Step 1: Obtain a mortgage
Unless you’ve robbed a bank, uncovered buried treasure or hit your lucky numbers on the lotto, then your first step to buying a home will be to get a mortgage.

Not too many people can afford to buy a home without a mortgage. To put it simply, a mortgage is a loan that is primarily used to buy a home. Lenders will loan you a large sum of money, and use your home as collateral, or security, for the loan.

When you sign for a mortgage, you’re signing a legal contract that says if you fail to repay what you borrowed, the property used to secure the loan will be taken by the lender.

The amount of the loan is referred to as the principal, and you are expected to repay the principal with interest during the repayment period.

Step 2: Getting help – bank or broker?
When you’re ready to discuss the types of mortgages you qualify for, one of the decisions you’ll have to make is whether to get a mortgage through a bank or a broker.

Joan Dal Bianco, vice-president of real estate secured lending at TD Canada Trust in Toronto, suggests first-time buyers at least have a conversation with their existing financial institutions because they already have a relationship with them. Besides adding a comfort factor, going where you’re known can also make the application process easier, she says. There are certain qualifying criteria that everyone has to meet regarding credit scores, down payments and income – you have to prove your income, your credit score will be checked by the institution – and your bank will already have that information on file.

David Kuo, vice-president retail branch network for Ontario East at HSBC in Toronto says first-time buyers will often choose banks because of the overall financial advice banks can provide existing customers. “The banks will help you with overall wealth planning, because for some of these first-time homebuyers, their home is probably their biggest wealth,” says Kuo. If a first-time buyer has extra money, and they’re not sure if they should pay down their mortgage or put it into an RRSP, RESP or tax free savings account, banks will help buyers make the decision by giving a more overall, holistic suggestion. A mortgage broker, on the other hand, might focus only on the mortgage itself, he says.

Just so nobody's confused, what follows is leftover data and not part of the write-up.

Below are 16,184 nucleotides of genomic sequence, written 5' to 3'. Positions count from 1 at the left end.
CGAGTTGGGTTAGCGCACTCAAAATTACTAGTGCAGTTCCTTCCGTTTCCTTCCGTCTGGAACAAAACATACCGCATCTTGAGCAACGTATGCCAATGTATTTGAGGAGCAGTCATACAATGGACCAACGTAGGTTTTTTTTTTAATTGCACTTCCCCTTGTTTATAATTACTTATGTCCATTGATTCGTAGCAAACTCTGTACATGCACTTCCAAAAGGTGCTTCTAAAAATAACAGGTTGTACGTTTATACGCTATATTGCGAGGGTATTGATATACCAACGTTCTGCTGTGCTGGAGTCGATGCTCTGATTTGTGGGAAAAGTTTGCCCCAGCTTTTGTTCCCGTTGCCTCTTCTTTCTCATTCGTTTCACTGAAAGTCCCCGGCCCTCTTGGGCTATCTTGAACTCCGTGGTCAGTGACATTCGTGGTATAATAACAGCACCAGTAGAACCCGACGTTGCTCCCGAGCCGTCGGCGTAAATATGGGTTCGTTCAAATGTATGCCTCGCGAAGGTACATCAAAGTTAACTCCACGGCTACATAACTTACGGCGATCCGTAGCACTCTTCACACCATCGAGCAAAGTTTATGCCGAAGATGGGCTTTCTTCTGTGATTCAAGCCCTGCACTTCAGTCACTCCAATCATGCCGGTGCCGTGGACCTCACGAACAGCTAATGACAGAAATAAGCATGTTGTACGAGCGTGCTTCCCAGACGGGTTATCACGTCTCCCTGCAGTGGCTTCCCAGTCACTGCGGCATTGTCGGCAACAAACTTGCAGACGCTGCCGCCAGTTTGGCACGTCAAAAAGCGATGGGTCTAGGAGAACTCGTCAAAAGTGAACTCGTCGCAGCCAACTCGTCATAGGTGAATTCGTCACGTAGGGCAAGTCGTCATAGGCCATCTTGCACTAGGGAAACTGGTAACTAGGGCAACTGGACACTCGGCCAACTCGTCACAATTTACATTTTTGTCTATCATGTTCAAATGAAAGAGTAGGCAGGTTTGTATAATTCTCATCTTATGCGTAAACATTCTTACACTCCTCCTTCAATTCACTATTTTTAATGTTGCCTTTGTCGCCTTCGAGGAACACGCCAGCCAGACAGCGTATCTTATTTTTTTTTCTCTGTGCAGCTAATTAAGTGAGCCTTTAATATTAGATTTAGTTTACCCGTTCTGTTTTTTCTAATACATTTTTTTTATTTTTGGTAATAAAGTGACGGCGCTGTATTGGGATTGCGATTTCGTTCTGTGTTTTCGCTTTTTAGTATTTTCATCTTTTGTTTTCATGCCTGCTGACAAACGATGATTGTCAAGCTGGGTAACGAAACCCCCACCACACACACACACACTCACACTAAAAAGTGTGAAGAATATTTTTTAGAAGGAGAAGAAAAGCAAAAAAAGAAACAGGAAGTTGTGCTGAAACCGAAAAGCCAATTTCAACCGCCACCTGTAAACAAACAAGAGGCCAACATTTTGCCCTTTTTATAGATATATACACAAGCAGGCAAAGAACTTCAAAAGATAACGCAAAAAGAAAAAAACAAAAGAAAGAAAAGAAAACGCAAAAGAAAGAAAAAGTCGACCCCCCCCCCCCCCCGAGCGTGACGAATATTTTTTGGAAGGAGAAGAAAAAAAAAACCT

One potential limitation of dealing with a bank as opposed to a mortgage broker is that a bank is limited to whatever products they offer. If you work with a mortgage broker, you have access to a wider array of products because brokers may work with 50 different lenders, says Calgary-based Gary Siegle, regional manager of Alberta South and Saskatchewan for mortgage brokerage firm Invis. In addition, brokers specialize in mortgages only, whereas a loans officer in a bank may deal in different types of lending.

Ultimately, the decision is a personal choice. But it’s important to shop around when taking this important first step.

Step 3: Getting pre-approved
Before you look at homes, most realtors, lenders and brokers will suggest you get preapproved for a mortgage. This free service will help you determine how much you can afford to borrow based on your qualification and personal credit rating. Your lender or broker will ask questions about your income and personal financials as well as check your credit score.

They’ll come back with an amount you’ve been approved for, along with a rate that will be guaranteed for a specified time, up to 120 days. If the rates go higher, your rate will not be affected. If the rates drop, you will get the lower rate.

Getting pre-approved will give you the confidence you need when searching for a home. You’ll be in a better position to negotiate prices and have a clear picture of what you can afford.

While the pre-approval is no-obligation, the amount you’re pre-approved for is also not guaranteed. Final approvals will need to be done with the help of a lawyer and your lender upon submission of the proper documentation.

Dal Bianco says that sometimes when people go to their lender for pre-approval, they estimate their income. Since a lot of people earn bonuses, they often overestimate their actual earnings. When it comes time to provide the lender with confirmation of income, your lender could find out you earn $65,000 or even $50,000 when you believed you made $75,000.

She stresses the importance of providing your banker or broker with as much information as possible. Be sure to ask your lender what you need to bring when making your appointment so you can get as accurate a calculation as you can.